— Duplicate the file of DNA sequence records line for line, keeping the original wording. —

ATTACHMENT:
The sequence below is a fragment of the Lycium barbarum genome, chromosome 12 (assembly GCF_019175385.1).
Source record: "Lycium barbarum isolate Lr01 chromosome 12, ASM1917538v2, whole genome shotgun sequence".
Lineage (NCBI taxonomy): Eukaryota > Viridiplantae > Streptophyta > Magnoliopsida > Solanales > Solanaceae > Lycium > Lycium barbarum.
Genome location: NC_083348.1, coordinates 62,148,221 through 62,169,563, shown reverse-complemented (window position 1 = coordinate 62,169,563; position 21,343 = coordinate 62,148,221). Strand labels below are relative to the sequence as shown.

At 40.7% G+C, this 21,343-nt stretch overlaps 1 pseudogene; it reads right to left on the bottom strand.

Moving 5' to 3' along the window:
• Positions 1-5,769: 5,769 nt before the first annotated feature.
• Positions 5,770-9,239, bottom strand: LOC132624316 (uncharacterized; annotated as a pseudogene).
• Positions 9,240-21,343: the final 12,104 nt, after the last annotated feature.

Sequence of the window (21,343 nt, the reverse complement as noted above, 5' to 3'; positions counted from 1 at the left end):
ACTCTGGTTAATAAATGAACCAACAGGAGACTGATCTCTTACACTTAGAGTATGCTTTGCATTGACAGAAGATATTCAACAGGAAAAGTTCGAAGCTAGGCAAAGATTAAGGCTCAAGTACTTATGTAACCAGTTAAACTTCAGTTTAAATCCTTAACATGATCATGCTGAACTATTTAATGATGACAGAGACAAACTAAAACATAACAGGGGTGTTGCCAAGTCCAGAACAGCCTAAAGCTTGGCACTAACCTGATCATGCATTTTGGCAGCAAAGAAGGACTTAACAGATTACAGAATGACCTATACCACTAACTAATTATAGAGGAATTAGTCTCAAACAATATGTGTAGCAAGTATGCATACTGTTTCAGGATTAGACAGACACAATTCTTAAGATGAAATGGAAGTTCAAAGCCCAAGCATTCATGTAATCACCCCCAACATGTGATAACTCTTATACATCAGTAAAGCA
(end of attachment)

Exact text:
The sequence below is a fragment of the Lycium barbarum genome, chromosome 12 (assembly GCF_019175385.1).
Source record: "Lycium barbarum isolate Lr01 chromosome 12, ASM1917538v2, whole genome shotgun sequence".
Lineage (NCBI taxonomy): Eukaryota > Viridiplantae > Streptophyta > Magnoliopsida > Solanales > Solanaceae > Lycium > Lycium barbarum.
Genome location: NC_083348.1, coordinates 62,148,221 through 62,169,563, shown reverse-complemented (window position 1 = coordinate 62,169,563; position 21,343 = coordinate 62,148,221). Strand labels below are relative to the sequence as shown.

At 40.7% G+C, this 21,343-nt stretch overlaps 1 pseudogene; it reads right to left on the bottom strand.

Moving 5' to 3' along the window:
• Positions 1-5,769: 5,769 nt before the first annotated feature.
• Positions 5,770-9,239, bottom strand: LOC132624316 (uncharacterized; annotated as a pseudogene).
• Positions 9,240-21,343: the final 12,104 nt, after the last annotated feature.

Sequence of the window (21,343 nt, the reverse complement as noted above, 5' to 3'; positions counted from 1 at the left end):
ACTCTGGTTAATAAATGAACCAACAGGAGACTGATCTCTTACACTTAGAGTATGCTTTGCATTGACAGAAGATATTCAACAGGAAAAGTTCGAAGCTAGGCAAAGATTAAGGCTCAAGTACTTATGTAACCAGTTAAACTTCAGTTTAAATCCTTAACATGATCATGCTGAACTATTTAATGATGACAGAGACAAACTAAAACATAACAGGGGTGTTGCCAAGTCCAGAACAGCCTAAAGCTTGGCACTAACCTGATCATGCATTTTGGCAGCAAAGAAGGACTTAACAGATTACAGAATGACCTATACCACTAACTAATTATAGAGGAATTAGTCTCAAACAATATGTGTAGCAAGTATGCATACTGTTTCAGGATTAGACAGACACAATTCTTAAGATGAAATGGAAGTTCAAAGCCCAAGCATTCATGTAATCACCCCCAACATGTGATAACTCTTATACATCAGTAAAGCA